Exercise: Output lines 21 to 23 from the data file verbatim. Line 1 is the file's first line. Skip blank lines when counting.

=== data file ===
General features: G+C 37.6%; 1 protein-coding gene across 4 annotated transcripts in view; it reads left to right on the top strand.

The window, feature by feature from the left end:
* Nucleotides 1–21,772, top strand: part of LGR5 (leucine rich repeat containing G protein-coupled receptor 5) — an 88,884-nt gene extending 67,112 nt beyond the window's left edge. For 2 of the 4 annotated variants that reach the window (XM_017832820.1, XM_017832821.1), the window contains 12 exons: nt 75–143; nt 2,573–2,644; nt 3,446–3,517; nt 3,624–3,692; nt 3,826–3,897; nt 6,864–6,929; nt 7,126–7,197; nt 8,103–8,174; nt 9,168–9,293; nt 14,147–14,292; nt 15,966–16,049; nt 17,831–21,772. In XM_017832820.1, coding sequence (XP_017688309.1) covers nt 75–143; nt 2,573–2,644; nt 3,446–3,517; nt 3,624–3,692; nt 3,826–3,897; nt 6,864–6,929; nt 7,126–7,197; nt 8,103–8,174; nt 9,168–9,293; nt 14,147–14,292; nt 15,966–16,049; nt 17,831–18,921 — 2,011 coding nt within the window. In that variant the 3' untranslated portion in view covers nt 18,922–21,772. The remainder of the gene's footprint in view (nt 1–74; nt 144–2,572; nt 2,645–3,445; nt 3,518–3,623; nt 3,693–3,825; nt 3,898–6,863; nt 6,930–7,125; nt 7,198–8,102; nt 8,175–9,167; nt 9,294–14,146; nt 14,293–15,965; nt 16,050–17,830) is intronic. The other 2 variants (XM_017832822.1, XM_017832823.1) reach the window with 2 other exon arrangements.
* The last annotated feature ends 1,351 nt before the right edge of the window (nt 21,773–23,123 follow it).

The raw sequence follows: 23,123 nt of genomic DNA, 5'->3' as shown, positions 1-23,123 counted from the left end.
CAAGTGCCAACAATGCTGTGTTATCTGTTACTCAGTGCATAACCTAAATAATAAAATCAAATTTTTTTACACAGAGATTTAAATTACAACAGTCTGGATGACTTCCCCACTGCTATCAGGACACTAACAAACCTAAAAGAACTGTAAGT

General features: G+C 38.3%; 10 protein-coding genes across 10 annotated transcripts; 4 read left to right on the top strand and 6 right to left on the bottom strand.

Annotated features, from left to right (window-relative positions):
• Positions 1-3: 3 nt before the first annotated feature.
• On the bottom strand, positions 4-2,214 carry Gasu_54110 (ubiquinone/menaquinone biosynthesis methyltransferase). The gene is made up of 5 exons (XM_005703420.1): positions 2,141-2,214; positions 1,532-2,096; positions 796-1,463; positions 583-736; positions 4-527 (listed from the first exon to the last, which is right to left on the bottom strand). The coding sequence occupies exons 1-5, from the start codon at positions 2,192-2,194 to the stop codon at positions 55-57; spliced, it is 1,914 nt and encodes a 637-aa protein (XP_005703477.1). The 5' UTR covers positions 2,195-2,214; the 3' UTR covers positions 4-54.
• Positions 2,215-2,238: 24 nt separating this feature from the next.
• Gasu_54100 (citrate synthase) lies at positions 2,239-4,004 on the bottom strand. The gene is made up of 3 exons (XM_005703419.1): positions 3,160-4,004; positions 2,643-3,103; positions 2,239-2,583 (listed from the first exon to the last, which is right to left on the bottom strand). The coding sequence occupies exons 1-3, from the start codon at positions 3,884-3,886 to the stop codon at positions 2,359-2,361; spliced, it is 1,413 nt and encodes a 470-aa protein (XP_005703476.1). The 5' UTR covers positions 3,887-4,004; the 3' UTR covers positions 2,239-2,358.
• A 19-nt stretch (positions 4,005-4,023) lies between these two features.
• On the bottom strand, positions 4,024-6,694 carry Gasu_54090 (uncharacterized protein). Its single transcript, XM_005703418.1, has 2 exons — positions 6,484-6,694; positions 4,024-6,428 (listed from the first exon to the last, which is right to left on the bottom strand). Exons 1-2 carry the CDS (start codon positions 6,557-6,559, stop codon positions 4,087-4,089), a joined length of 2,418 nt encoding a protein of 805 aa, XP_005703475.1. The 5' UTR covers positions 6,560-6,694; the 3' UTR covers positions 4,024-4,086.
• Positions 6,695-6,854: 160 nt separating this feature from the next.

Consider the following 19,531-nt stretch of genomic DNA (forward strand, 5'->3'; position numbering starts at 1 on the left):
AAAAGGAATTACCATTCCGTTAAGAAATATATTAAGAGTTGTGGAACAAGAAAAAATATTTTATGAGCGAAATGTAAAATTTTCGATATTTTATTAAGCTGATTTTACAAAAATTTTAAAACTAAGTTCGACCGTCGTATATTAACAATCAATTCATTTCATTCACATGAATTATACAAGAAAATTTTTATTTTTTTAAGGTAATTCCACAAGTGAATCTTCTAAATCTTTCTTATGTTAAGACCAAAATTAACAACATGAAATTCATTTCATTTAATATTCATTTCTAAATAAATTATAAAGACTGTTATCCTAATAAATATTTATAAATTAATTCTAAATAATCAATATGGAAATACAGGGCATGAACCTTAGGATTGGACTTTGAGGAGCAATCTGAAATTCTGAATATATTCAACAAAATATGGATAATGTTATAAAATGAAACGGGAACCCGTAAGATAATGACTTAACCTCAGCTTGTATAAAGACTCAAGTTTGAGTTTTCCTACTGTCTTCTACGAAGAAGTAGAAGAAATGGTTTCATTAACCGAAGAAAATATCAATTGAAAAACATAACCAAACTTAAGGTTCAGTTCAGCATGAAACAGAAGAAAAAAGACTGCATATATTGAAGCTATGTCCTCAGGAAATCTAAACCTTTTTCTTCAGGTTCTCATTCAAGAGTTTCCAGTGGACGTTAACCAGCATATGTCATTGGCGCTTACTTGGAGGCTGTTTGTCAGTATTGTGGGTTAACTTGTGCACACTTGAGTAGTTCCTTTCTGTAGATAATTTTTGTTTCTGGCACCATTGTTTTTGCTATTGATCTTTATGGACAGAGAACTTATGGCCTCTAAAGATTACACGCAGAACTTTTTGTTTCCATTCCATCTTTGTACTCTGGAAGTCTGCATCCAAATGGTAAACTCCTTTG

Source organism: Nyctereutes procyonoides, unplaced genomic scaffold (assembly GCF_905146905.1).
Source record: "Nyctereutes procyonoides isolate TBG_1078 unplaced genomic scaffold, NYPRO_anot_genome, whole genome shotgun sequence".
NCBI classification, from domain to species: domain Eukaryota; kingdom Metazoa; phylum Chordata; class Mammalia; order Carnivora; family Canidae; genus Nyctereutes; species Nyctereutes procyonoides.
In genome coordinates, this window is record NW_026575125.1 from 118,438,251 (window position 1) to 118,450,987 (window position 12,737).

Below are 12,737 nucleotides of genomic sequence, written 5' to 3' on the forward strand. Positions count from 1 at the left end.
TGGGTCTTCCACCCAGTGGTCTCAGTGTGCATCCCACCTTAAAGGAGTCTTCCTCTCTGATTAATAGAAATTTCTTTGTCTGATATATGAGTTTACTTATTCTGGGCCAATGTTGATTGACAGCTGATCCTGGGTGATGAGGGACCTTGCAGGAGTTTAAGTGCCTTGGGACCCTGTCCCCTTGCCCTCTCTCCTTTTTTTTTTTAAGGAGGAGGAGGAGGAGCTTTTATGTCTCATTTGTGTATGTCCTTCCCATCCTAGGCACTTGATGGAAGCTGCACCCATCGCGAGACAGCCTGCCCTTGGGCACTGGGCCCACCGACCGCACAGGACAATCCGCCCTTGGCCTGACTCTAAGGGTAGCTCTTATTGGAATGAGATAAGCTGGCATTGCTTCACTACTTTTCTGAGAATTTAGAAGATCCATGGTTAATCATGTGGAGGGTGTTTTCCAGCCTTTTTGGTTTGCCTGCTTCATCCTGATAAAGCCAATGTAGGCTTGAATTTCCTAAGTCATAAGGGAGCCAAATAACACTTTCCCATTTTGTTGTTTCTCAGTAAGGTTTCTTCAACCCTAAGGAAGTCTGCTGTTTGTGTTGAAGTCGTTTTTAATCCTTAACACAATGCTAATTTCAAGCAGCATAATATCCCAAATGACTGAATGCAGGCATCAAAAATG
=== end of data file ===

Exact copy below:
In genome coordinates, this window is record NW_026575125.1 from 118,438,251 (window position 1) to 118,450,987 (window position 12,737).

Below are 12,737 nucleotides of genomic sequence, written 5' to 3' on the forward strand. Positions count from 1 at the left end.
TGGGTCTTCCACCCAGTGGTCTCAGTGTGCATCCCACCTTAAAGGAGTCTTCCTCTCTGATTAATAGAAATTTCTTTGTCTGATATATGAGTTTACTTATTCTGGGCCAATGTTGATTGACAGCTGATCCTGGGTGATGAGGGACCTTGCAGGAGTTTAAGTGCCTTGGGACCCTGTCCCCTTGCCCTCTCTCCTTTTTTTTTTTAAGGAGGAGGAGGAGGAGCTTTTATGTCTCATTTGTGTATGTCCTTCCCATCCTAGGCACTTGATGGAAGCTGCACCCATCGCGAGACAGCCTGCCCTTGGGCACTGGGCCCACCGACCGCACAGGACAATCCGCCCTTGGCCTGACTCTAAGGGTAGCTCTTATTGGAATGAGATAAGCTGGCATTGCTTCACTACTTTTCTGAGAATTTAGAAGATCCATGGTTAATCATGTGGAGGGTGTTTTCCAGCCTTTTTGGTTTGCCTGCTTCATCCTGATAAAGCCAATGTAGGCTTGAATTTCCTAAGTCATAAGGGAGCCAAATAACACTTTCCCATTTTGTTGTTTCTCAGTAAGGTTTCTTCAACCCTAAGGAAGTCTGCTGTTTGTGTTGAAGTCGTTTTTAATCCTTAACACAATGCTAATTTCAAGCAGCATAATATCCCAAATGACTGAATGCAGGCATCAAAAATG